Dividend payments in the UK reached a new record in the third quarter of 2015, according to Capita Asset Services.
More than £27 billion was paid out in dividends to shareholders in the UK during the quarter, more than in any other third quarter on record.
With the pound 8% lower than the dollar in the third quarter, investors enjoyed £600m windfall, as many of the UK’s largest companies declare dividends in US dollars.
Capita’s forecast for 2015 is unchanged at £87.2bn, owing to strong Q3 special dividends. Underlying dividends (which exclude special payouts) will now reach £84.6bn, £200m less than previously forecast, mainly because Standard Chartered has halved its interim dividend.
Capita’s revised forecast represents a 6.8% rise, the fastest increase since 2012, and a new record for the underlying total.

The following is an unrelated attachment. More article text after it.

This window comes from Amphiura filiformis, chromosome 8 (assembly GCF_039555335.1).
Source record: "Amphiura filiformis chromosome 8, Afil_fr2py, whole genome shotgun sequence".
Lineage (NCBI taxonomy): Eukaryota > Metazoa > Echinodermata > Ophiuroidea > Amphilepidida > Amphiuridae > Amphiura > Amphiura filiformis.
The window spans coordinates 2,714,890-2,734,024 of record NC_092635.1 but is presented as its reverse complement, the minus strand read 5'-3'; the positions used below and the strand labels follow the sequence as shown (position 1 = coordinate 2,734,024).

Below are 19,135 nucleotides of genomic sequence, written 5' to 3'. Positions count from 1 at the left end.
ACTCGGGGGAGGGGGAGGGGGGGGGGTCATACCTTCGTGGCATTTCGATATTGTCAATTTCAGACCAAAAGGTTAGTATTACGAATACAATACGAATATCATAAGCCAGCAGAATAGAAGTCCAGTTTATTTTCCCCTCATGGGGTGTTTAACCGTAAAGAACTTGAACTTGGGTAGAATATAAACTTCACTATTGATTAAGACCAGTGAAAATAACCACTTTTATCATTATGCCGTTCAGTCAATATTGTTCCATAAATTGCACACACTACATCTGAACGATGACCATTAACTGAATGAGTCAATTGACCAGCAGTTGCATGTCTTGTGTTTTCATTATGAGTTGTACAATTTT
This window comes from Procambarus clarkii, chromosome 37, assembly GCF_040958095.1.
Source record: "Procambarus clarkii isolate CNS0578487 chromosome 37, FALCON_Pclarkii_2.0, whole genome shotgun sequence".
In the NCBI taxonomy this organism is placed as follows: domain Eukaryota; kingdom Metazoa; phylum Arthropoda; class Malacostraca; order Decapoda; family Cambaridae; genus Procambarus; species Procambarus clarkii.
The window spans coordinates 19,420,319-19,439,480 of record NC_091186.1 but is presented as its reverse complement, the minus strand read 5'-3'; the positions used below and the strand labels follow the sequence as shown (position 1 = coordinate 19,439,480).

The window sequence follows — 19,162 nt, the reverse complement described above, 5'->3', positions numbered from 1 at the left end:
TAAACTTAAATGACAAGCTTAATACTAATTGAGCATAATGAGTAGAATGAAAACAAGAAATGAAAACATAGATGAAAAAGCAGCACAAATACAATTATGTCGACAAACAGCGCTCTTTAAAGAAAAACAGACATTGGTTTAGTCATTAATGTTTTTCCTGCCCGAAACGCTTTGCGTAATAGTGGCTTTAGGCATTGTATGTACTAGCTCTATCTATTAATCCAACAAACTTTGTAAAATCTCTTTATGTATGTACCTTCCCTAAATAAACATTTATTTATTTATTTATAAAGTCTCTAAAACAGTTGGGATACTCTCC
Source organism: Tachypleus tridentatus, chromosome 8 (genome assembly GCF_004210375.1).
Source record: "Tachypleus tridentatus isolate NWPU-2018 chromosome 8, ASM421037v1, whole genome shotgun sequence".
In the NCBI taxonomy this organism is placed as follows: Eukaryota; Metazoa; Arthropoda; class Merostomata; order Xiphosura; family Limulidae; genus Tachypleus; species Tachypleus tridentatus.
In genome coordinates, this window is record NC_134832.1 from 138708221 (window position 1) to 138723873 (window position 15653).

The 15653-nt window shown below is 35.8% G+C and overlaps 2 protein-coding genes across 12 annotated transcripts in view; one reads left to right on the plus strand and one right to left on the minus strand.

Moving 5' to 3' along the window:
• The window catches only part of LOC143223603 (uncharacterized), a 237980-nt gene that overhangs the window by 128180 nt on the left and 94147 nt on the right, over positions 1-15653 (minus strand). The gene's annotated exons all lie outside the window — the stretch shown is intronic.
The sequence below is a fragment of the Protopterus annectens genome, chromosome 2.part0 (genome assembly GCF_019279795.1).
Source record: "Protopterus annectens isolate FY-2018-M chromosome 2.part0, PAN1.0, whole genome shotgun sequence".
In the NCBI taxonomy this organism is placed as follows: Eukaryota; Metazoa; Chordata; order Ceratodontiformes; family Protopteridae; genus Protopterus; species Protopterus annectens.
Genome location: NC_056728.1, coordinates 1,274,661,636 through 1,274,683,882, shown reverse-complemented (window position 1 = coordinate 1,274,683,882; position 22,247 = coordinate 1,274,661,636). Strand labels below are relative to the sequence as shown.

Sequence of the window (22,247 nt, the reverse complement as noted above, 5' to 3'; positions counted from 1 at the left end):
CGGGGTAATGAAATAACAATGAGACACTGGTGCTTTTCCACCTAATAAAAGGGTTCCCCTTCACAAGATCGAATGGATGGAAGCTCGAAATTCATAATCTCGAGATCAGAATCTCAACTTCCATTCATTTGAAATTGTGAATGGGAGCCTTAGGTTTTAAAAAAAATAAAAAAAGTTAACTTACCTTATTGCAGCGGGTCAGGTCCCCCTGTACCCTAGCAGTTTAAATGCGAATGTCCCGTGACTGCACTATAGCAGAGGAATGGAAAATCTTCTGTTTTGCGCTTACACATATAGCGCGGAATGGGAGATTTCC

The outlook for 2016 is less rosy. With £2bn of cuts from Glencore and Standard Chartered alone, and risks of more cuts to come from commodity firms in particular, growth will be much slower. Capita’s preliminary 2016 forecast is £89.8bn, an increase of just 3.0% year on year.
Justin Cooper, Chief Executive of Shareholder solutions, part of Capita Asset Services said: “Income investors have had terrific dividend payouts in 2015 so far, shrugging off some high profile casualties like Tesco. But the outlook is gloomier. Profits are lower relative to dividends than at any time since 2009, and we have seen some of Britain’s biggest dividend payers announce drastic cuts for the year to come, with the prospect of more to follow.
"Companies tend only to cut their dividend in extreme circumstances, either if their profitability is permanently lower, or balance sheets are under pressure, so we still expect growth overall next year. The top 100 in particular is struggling to make any headway. Income investors can take comfort in the fact that equities continue to offer a very attractive yield compared to other asset classes, but with risks abounding, they should ensure they keep their portfolios well diversified.”